I had to chuckle at a newspaper article detailing how local colleges are handling an ever growing wave of so-called helicopter parents, which has become an ubiquitous descriptor of moms and dads, who just can’t seem to let go, hovering over their offspring long after they’ve reached adulthood.
Though, it’s not funny, I laughed for several reasons.
After spending a holiday weekend with family, I can tell you baby boomers are among the worst offenders of overly anxious and protective parenting. Granted, this statement has no scientific data to support it, and I’m sure there are many middle-aged parents who are neither consumed nor interested in the daily activities or their adult son or daughter.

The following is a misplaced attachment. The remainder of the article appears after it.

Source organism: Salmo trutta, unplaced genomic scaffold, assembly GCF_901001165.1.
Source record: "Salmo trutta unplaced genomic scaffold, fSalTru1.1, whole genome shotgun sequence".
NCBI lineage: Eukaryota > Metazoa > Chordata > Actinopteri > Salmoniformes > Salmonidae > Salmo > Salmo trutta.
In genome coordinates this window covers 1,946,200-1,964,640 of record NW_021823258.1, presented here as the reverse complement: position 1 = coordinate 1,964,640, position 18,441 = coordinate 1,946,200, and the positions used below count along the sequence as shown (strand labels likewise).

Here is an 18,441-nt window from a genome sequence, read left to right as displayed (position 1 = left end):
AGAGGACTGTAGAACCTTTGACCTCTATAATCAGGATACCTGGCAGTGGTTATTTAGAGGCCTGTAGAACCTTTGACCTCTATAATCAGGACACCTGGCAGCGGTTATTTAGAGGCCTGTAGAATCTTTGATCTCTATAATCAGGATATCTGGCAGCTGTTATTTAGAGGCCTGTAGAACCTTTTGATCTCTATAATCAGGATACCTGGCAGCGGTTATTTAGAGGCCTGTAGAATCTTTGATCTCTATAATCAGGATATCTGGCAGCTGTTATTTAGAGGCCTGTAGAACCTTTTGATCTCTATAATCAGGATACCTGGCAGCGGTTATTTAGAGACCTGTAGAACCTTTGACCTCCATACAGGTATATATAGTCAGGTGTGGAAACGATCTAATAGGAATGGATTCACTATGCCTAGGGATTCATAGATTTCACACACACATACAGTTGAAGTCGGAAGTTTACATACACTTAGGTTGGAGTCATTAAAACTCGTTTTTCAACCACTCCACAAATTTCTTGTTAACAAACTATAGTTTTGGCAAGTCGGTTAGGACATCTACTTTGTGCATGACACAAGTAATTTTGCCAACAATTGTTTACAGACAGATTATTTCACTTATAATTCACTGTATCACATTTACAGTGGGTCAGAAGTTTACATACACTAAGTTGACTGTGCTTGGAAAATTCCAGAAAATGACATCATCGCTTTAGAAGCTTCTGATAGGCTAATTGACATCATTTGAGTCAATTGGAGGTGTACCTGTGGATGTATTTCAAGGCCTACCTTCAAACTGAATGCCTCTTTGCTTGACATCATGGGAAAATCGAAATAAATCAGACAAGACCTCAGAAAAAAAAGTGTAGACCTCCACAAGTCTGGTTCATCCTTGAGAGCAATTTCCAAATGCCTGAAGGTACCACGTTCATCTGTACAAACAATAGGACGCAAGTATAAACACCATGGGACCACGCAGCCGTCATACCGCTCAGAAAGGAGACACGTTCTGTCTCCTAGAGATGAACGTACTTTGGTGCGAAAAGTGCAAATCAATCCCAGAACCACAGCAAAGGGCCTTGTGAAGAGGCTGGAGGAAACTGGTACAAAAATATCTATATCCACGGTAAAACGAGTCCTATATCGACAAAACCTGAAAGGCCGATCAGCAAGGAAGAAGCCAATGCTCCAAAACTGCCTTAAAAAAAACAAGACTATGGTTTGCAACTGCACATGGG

But I run across enough newspaper articles and hear more than a few stories to, at least, hint that the overly attached parent is a real and growing phenomenon. It’s one of the reasons, I wrote “Parent Trap” for ASBJ last February.
While educators understand the importance of parental involvement in schools, different parents require different approaches. The challenge with “helicopter parents,” isnt’ so much getting them involved but showing them, diplomatically, where their involvement is best needed— and not.